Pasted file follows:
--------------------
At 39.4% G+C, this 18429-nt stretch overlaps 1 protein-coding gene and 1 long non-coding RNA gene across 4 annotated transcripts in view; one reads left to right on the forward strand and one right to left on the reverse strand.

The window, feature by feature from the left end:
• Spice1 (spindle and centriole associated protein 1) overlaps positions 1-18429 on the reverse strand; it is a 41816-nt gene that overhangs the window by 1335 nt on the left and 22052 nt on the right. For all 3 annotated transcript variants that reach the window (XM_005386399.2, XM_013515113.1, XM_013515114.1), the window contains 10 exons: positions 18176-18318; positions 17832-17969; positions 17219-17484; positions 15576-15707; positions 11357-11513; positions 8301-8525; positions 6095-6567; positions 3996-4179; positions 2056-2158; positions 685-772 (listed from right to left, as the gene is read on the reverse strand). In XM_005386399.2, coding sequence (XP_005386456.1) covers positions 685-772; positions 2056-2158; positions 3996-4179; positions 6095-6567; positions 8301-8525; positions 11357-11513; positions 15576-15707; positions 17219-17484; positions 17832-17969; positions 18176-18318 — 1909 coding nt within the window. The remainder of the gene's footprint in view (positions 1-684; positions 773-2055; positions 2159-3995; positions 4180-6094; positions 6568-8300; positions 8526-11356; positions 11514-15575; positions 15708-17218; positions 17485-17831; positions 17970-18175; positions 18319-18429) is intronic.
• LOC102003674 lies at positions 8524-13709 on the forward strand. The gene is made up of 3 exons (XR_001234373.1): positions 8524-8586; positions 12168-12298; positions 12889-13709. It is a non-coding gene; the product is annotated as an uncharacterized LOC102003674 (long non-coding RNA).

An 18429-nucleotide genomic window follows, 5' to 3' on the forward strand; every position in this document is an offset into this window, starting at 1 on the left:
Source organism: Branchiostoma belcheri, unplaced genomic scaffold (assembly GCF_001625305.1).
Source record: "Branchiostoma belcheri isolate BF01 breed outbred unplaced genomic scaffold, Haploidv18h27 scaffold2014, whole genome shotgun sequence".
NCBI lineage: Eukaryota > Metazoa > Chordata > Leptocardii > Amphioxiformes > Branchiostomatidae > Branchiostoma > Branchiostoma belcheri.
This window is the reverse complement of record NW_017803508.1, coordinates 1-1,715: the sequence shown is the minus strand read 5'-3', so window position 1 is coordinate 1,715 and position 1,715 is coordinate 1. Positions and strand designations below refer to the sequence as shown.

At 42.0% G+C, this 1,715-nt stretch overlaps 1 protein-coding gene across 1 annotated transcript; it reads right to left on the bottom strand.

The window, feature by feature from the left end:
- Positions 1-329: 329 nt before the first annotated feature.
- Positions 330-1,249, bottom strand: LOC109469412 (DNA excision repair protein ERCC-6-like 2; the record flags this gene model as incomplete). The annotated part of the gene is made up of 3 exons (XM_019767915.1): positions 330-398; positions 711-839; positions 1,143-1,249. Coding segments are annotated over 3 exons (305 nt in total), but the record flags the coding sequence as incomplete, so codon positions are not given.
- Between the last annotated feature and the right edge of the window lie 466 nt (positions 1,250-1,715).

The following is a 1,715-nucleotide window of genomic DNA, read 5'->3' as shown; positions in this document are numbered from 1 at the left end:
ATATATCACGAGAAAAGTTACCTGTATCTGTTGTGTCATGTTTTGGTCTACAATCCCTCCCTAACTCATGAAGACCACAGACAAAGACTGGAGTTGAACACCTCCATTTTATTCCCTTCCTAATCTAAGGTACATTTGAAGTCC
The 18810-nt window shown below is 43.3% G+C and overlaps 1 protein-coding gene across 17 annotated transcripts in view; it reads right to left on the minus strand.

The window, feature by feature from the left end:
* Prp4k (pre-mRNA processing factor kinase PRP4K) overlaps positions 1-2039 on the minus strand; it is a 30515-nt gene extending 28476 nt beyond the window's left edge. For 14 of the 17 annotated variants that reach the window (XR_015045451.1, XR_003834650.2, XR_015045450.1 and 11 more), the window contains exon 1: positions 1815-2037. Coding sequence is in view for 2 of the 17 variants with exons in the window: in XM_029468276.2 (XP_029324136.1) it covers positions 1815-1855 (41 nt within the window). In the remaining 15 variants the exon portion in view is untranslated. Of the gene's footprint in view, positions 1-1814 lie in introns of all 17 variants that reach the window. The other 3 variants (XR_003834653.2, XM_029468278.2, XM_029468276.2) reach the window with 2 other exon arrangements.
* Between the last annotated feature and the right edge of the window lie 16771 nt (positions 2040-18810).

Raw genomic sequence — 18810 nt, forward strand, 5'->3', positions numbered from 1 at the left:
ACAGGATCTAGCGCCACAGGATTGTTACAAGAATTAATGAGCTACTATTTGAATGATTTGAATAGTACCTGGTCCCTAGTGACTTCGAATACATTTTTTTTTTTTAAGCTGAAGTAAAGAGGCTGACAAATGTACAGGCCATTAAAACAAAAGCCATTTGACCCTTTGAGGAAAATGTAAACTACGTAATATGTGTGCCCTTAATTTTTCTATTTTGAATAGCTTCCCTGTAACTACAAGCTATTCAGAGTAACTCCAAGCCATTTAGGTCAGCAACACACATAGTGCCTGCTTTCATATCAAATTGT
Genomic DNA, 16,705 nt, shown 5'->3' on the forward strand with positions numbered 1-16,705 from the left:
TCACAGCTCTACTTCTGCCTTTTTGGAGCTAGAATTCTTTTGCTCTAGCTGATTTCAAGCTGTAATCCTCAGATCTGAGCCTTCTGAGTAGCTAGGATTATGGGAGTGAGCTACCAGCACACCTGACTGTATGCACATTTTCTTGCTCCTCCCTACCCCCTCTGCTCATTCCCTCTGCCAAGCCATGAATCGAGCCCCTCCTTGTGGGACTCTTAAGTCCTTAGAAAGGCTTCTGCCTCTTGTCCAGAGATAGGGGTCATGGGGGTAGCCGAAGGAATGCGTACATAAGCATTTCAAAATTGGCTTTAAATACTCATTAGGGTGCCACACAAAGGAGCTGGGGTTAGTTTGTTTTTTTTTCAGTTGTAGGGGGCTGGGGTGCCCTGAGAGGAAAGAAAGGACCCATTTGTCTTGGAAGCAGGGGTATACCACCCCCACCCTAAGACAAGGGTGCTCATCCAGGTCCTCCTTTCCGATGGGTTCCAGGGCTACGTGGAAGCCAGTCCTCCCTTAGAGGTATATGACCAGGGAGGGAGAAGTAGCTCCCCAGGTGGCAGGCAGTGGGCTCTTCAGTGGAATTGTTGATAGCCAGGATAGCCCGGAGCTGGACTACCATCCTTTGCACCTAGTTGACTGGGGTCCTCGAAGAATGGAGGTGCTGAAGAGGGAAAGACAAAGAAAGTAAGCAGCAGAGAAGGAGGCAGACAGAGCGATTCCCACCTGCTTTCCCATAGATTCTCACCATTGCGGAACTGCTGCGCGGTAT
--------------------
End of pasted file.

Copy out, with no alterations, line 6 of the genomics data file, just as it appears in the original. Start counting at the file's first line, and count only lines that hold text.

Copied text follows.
Source organism: Branchiostoma belcheri, unplaced genomic scaffold (assembly GCF_001625305.1).